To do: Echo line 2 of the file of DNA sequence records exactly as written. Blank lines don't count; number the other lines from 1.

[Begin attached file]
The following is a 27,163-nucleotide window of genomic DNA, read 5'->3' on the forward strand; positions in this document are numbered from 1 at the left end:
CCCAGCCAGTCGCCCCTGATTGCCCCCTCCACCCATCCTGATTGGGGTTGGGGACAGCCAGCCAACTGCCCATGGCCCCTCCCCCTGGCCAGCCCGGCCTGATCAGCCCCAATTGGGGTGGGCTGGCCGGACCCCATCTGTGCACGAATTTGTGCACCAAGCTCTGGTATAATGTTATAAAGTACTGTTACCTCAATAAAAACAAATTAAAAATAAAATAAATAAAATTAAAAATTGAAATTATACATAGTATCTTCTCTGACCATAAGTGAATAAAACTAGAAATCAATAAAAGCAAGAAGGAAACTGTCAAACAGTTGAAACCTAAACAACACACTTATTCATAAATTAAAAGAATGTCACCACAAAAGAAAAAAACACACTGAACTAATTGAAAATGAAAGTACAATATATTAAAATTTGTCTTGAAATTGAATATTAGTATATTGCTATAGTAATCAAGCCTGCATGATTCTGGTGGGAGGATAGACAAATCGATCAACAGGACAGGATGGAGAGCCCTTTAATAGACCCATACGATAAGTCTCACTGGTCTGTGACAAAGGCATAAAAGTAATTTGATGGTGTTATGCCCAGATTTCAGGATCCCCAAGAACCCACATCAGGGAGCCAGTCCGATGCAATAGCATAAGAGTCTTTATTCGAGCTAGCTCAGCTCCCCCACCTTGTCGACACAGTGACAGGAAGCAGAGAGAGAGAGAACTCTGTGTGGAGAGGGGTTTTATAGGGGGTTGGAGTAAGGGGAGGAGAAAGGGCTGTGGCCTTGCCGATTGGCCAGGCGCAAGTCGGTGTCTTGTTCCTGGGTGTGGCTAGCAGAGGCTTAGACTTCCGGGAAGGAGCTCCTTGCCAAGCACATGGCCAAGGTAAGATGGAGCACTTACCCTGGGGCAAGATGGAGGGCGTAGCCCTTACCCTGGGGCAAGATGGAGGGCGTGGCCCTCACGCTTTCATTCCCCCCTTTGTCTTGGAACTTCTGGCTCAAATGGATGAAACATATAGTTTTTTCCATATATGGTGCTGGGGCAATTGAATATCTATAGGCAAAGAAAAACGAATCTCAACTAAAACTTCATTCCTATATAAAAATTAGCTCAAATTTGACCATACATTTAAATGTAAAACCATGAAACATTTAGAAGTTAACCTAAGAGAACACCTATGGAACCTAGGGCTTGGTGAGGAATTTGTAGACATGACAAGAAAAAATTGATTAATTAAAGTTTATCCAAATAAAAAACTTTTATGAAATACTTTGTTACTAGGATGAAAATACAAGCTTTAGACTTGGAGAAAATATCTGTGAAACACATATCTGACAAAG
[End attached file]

CCCAGCCAGTCGCCCCTGATTGCCCCCTCCACCCATCCTGATTGGGGTTGGGGACAGCCAGCCAACTGCCCATGGCCCCTCCCCCTGGCCAGCCCGGCCTGATCAGCCCCAATTGGGGTGGGCTGGCCGGACCCCATCTGTGCACGAATTTGTGCACCAAGCTCTGGTATAATGTTATAAAGTACTGTTACCTCAATAAAAACAAATTAAAAATAAAATAAATAAAATTAAAAATTGAAATTATACATAGTATCTTCTCTGACCATAAGTGAATAAAACTAGAAATCAATAAAAGCAAGAAGGAAACTGTCAAACAGTTGAAACCTAAACAACACACTTATTCATAAATTAAAAGAATGTCACCACAAAAGAAAAAAACACACTGAACTAATTGAAAATGAAAGTACAATATATTAAAATTTGTCTTGAAATTGAATATTAGTATATTGCTATAGTAATCAAGCCTGCATGATTCTGGTGGGAGGATAGACAAATCGATCAACAGGACAGGATGGAGAGCCCTTTAATAGACCCATACGATAAGTCTCACTGGTCTGTGACAAAGGCATAAAAGTAATTTGATGGTGTTATGCCCAGATTTCAGGATCCCCAAGAACCCACATCAGGGAGCCAGTCCGATGCAATAGCATAAGAGTCTTTATTCGAGCTAGCTCAGCTCCCCCACCTTGTCGACACAGTGACAGGAAGCAGAGAGAGAGAGAACTCTGTGTGGAGAGGGGTTTTATAGGGGGTTGGAGTAAGGGGAGGAGAAAGGGCTGTGGCCTTGCCGATTGGCCAGGCGCAAGTCGGTGTCTTGTTCCTGGGTGTGGCTAGCAGAGGCTTAGACTTCCGGGAAGGAGCTCCTTGCCAAGCACATGGCCAAGGTAAGATGGAGCACTTACCCTGGGGCAAGATGGAGGGCGTAGCCCTTACCCTGGGGCAAGATGGAGGGCGTGGCCCTCACGCTTTCATTCCCCCCTTTGTCTTGGAACTTCTGGCTCAAATGGATGAAACATATAGTTTTTTCCATATATGGTGCTGGGGCAATTGAATATCTATAGGCAAAGAAAAACGAATCTCAACTAAAACTTCATTCCTATATAAAAATTAGCTCAAATTTGACCATACATTTAAATGTAAAACCATGAAACATTTAGAAGTTAACCTAAGAGAACACCTATGGAACCTAGGGCTTGGTGAGGAATTTGTAGACATGACAAGAAAAAATTGATTAATTAAAGTTTATCCAAATAAAAAACTTTTATGAAATACTTTGTTACTAGGATGAAAATACAAGCTTTAGACTTGGAGAAAATATCTGTGAAACACATATCTGACAAAG